Ok, so, like, I was thinking, and uh, well… I kind of like these pieces. And I didn’t even burn them.
I initially created ‘Constrained’ with plans for a patterned Hercules figure to dominate the centaur, but mid-way through the process I found the abstracted shape more compelling than finishing the illustration of Giambologna’s sculpture, from which it is derived. In my previous pieces (and more clearly seen here) there is an evolution of focus on the victimized character while allowing the oppressor’s presence to be implied and/or subverted. In a similar mentality of redacting a character from the piece the absence of depicting the features of the victim redacts another step of information, pushing the work into a focus on it’s formal qualities and the awesome shadows obtained through the structures. Oddly, all the content of my earlier works is present, yet there is a broader implication in the work when not illustrating specifics.
In my next piece, ‘Concession,’ I took this new methodology and forced it into a more active direction, cutting several more angles into the ‘character’ and generating a larger, angled structure primarily for the shadows it would cast. The graphic line-work on the character seems to simulate landscape, but is actually derived from a statistical record of Regional Violent Crime in the US from 2002-2011. This links back to the ‘Culture of Honor‘ society of Southern reputational violence, which has influenced several of my works. (It is not quite environmental determinism as it is a cultural construct, but it can be geographically influenced which is interesting.)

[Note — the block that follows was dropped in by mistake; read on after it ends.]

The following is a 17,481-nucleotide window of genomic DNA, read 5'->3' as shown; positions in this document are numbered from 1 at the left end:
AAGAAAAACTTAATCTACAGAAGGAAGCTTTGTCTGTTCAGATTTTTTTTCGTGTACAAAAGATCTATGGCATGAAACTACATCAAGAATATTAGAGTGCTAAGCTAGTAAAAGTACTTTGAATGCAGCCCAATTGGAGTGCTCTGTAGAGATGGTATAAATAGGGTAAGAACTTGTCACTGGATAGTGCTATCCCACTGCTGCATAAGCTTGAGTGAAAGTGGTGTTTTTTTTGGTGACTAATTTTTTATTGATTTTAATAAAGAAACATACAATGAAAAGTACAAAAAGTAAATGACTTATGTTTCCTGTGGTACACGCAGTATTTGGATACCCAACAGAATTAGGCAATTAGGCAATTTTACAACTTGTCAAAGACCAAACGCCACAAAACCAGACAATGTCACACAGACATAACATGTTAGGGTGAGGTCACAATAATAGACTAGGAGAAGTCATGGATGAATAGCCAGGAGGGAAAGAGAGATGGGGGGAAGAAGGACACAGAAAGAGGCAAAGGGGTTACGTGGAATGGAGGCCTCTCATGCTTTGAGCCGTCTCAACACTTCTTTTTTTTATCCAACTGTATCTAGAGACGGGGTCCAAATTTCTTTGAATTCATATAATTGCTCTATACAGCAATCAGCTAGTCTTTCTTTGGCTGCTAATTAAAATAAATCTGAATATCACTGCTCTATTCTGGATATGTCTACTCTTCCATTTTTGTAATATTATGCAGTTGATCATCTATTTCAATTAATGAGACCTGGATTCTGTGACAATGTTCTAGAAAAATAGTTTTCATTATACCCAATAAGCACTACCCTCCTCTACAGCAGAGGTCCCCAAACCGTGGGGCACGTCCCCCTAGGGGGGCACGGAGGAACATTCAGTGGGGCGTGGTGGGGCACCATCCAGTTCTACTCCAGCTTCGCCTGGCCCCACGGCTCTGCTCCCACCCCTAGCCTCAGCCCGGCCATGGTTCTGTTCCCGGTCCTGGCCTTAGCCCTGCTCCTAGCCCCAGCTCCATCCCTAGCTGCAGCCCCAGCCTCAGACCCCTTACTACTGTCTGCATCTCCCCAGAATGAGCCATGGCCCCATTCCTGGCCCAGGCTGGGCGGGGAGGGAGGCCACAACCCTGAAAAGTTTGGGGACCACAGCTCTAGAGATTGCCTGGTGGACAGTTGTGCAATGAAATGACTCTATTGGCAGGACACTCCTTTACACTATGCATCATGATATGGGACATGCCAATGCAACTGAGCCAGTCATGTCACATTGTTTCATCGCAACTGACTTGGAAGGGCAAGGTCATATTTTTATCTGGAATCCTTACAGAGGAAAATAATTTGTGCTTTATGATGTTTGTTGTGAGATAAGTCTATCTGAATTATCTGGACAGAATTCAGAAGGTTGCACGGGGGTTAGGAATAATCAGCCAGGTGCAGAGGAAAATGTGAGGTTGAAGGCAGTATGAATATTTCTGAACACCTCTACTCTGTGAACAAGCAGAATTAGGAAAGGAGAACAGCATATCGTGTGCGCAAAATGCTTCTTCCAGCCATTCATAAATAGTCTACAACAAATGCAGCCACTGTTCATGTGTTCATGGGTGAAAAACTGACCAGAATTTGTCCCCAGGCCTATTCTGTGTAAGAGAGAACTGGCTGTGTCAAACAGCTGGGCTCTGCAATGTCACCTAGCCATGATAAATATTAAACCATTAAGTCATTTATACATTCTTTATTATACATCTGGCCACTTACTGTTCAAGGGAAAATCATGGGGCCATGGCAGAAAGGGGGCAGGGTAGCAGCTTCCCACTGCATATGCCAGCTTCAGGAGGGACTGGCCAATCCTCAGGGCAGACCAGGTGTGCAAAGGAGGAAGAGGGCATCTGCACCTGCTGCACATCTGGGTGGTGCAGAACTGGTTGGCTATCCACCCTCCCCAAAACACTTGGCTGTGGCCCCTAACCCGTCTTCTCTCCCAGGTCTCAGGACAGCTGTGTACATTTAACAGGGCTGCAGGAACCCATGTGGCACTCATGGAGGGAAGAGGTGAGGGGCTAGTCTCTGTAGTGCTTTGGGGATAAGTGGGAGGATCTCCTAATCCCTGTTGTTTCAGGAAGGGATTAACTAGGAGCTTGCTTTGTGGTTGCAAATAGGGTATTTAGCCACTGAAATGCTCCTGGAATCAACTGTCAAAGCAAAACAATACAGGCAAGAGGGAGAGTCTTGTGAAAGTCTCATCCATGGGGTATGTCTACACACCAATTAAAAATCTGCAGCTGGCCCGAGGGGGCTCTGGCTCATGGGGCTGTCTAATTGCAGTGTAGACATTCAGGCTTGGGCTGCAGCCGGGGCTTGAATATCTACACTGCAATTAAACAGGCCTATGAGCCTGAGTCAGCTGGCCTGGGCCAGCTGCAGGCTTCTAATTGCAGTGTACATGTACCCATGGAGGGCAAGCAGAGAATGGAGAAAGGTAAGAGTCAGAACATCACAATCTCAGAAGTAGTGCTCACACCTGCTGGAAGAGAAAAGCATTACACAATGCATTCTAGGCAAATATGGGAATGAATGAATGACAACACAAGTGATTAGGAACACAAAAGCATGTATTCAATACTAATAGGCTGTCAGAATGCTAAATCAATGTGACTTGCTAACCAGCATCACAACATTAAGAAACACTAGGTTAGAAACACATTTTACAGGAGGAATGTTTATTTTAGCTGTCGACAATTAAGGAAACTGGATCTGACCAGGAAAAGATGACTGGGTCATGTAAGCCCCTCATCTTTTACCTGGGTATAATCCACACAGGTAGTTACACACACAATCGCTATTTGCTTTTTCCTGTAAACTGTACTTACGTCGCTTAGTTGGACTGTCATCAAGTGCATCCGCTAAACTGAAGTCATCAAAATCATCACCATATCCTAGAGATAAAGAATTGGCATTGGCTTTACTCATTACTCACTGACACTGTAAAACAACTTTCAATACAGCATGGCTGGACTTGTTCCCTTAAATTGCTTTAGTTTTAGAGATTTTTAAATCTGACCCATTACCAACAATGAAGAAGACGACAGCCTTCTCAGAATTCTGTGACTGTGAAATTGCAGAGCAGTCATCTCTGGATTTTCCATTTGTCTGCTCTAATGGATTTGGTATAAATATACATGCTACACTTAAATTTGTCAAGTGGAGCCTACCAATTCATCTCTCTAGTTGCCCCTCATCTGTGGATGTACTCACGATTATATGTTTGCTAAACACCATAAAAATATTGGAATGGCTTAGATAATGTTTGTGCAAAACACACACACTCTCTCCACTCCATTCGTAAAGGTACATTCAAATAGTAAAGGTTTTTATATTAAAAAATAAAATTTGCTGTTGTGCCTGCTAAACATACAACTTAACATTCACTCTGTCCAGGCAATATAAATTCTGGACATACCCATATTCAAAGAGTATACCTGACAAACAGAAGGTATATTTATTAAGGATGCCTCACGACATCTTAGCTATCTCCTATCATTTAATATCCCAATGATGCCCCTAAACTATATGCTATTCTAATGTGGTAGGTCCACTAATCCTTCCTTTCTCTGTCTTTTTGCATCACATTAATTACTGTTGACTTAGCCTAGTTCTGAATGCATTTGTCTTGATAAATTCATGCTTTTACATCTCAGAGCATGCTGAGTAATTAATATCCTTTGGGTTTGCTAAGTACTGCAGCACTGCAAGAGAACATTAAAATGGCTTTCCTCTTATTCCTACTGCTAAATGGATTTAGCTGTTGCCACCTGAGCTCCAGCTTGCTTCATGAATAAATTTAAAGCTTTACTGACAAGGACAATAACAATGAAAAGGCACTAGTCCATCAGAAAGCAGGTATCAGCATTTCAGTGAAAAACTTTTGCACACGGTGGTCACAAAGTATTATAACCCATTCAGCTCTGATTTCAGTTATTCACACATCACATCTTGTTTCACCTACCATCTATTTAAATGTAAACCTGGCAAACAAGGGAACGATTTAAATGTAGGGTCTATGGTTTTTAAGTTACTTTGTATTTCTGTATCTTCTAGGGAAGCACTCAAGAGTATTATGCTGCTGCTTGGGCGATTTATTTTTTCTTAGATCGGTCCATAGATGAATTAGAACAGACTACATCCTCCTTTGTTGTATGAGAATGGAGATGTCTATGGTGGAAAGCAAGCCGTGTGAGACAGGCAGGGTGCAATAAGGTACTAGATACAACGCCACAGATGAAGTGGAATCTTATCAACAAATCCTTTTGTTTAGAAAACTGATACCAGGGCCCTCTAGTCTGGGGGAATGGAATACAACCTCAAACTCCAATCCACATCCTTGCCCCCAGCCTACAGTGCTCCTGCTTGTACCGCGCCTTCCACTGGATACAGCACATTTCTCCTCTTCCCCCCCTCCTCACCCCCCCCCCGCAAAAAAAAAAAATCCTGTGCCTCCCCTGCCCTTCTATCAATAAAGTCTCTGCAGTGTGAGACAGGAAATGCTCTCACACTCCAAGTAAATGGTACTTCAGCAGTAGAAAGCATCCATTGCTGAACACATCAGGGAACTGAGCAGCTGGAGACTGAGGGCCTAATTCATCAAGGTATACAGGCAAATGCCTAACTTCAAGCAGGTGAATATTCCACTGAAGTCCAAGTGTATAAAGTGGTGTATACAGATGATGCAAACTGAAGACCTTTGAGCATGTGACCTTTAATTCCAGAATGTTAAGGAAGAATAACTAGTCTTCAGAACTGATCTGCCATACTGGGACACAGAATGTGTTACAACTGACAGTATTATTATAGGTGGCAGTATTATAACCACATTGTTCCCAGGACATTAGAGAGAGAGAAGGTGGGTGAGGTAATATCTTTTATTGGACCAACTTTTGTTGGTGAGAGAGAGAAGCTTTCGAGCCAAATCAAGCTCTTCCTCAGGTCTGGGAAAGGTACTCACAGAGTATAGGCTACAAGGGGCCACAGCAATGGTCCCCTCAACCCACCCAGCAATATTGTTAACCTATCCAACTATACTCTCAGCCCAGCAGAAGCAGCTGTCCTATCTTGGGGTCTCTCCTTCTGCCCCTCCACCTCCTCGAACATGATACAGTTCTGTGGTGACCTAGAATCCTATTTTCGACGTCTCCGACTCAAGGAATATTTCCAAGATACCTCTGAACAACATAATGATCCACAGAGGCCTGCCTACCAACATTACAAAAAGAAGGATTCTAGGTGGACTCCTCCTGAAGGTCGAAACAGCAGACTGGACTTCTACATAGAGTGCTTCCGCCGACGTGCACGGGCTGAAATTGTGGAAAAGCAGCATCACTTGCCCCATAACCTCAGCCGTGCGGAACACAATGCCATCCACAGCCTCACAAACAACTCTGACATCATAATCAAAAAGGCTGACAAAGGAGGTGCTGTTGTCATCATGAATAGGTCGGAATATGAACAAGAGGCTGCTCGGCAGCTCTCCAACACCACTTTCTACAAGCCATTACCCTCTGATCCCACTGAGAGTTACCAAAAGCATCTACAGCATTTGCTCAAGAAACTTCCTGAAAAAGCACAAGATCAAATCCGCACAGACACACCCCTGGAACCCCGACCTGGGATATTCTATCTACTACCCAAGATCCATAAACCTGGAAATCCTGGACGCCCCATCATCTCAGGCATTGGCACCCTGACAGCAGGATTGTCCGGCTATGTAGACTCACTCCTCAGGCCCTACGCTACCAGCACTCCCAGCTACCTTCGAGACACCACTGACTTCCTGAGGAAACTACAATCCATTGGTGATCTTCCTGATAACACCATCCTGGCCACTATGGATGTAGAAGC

So, most importantly, this style of working is a pretty huge step for me into a more sculptural and less illustrative way of making. I am quite excited by it. I doubt I can ever give up the figure entirely, but these shifts are exciting as ways to progress into new investigations even while using the same resources.
My art knowledge is next to nothing, but…I love the shadows here. I suppose the lines are from a line chart? It’s a great idea, incorporating statistics into art.
Thanks Hayley! I kind of like it.